The Symbol of the Magic Theatre in the Novel Steppenwolf
The novel Steppenwolf is philosophical and sophisticated. Thus, so as to better understand the variety of meanings that it hides, it is necessary to explore the layers of its symbolism. Hereby, the image of the Magic Theatre, which is one of the most crucial symbols in the composition of the novel, enables the readers to reach the most fundamental levels of sense that the author has encoded. Magic Theatre is a tool which makes it possible to cast light on the inner life of Harry Haller and at the same time to grasp the philosophical conception of Hermann Hesse about the genuine essence of life.
The mystical events that happen to Harry Haller in the Magic Theatre play a decisive role in his destiny. The symbol of Magic Theatre helps me to understand that the author stresses that the human personality does not have only two dimensions. With the help of the Magic Theatre, Harry comes to the conclusion that he is not just a human being but at the same time a Steppenwolf. Due to the fact that his life cannot exist as the line between two extremes, it leads to the eternal inner struggle for the victory of one of them. The essence of the life has to lie in something more profound and at the same time plural. Therefore, the metaphor of the Magic Theatre contributes to the readers’ understanding of Harry’s hundreds and thousands of possible faces. Taking into consideration this fact, Harry can experience the all-embracing universe. In order to make it possible, the author introduces the construction of the Magic Theatre in the novel. If to understand it right, the gist of the whole literary work becomes more plausible and evident for me.
The Magic Theatre is a symbolic place, where fantastic mystical events happen. In my opinion, for Hesse, it is a symbol of transcendent dimensions of human life. The whole scene of the story directs at the Magic Theatre, which makes unreal events accessible to individuals and gives them a chance to feel everything themselves. However, not everybody is able to comprehend it because “price for admittance is your mind” (Hesse 78). Therefore, the Magic Theatre is a symbolic place, where the rational reasoning is not significant because the irrational magic intellect comes into force after the loss of consciousness under the influence of drugs. As a result, the doors into the eternity and infinity open.
In the Magic Theatre, Pablo as the mediator meets Harry and helps him to see in the mirror not a Steppenwolf, but a person with many faces. Thus, with the help of the magic place, Harry attains an opportunity to get rid of his previous personality, which is not genuine. As Pablo tells him, “we are in a magic theater; a world of pictures, not realities. See that you pick out beautiful and cheerful ones and show that you really are not in love with your highly questionable personality any longer” (Hesse 84). Moreover, Pablo himself expresses his personality in many images being a naïve saxophonist and an envoy from the kingdom of the immortals. In fact, Pablo wants to show this world to Harry and transform his personality so that he could become one of the immortals and get rid of the tragic feeling of the life.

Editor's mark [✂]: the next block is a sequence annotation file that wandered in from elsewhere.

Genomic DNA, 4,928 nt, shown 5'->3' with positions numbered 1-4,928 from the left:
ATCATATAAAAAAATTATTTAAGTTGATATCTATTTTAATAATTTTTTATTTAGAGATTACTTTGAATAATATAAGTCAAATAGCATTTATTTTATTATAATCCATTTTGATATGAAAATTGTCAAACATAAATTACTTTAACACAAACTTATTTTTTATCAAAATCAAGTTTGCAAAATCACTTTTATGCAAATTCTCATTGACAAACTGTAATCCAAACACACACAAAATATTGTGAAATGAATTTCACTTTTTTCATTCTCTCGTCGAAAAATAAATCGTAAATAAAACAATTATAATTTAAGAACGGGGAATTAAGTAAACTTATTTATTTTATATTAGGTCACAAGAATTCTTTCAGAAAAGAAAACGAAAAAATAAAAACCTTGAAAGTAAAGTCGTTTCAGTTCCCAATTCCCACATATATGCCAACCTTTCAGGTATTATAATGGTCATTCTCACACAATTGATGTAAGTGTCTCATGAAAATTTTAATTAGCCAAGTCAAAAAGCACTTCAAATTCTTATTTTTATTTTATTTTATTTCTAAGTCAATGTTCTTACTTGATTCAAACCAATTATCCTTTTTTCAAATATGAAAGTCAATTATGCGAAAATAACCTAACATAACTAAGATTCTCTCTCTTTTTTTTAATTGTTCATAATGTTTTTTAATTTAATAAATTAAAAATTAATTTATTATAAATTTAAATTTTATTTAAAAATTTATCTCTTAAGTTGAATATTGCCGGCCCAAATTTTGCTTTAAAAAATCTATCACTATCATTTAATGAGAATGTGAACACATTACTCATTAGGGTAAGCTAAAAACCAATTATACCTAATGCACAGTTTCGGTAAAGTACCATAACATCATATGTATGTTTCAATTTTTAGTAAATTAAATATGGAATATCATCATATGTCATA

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In order to realize this aim, Pablo makes Harry relieve his complexes. Pablo makes Harry understand that only his soul embodies all the answers to the existential questions. In order to reveal them, he guides Harry to the corridor with a lot of doors, behind which there are possible worlds with different performances that represent various sceneries of Harry’s life taking into account distinct traits of Harry’s personality. Thus, this metaphor enables me to understand the essence of Harry’s liberation because it reveals the narrowness of Harry’s self-perception. Consequently, Harry comes to the conclusion that his personality has become a prison, which he has constructed. The polytonality of Harry’s personality opens him the new world and boarders of mind.
In the Magic Theatre, Harry gets acquainted with other Harries, who are familiar and strange as well as sees himself in all ages and statuses. The magic place makes him understand this plurality and at the same time integrity, which underlies the self. The Magic Theatre that is the embodiment of the mystical time and endlessness inspires Harry to dream about possible penetration into it. However, it is difficult to reach this purpose because so as to become one of the immortals, the person has to get rid of the seriousness and master the laughter. Harry is extremely happy to understand that
For the first time, I understood Goethe’s laughter, the laughter of the immortals. It was laughter without an object. It was simply light and lucidity. It was that which is left over when a true man has passed through all the sufferings, vices, mistakes, passions and misunderstandings of men and got through to eternity and the world of space. (Hesse 73)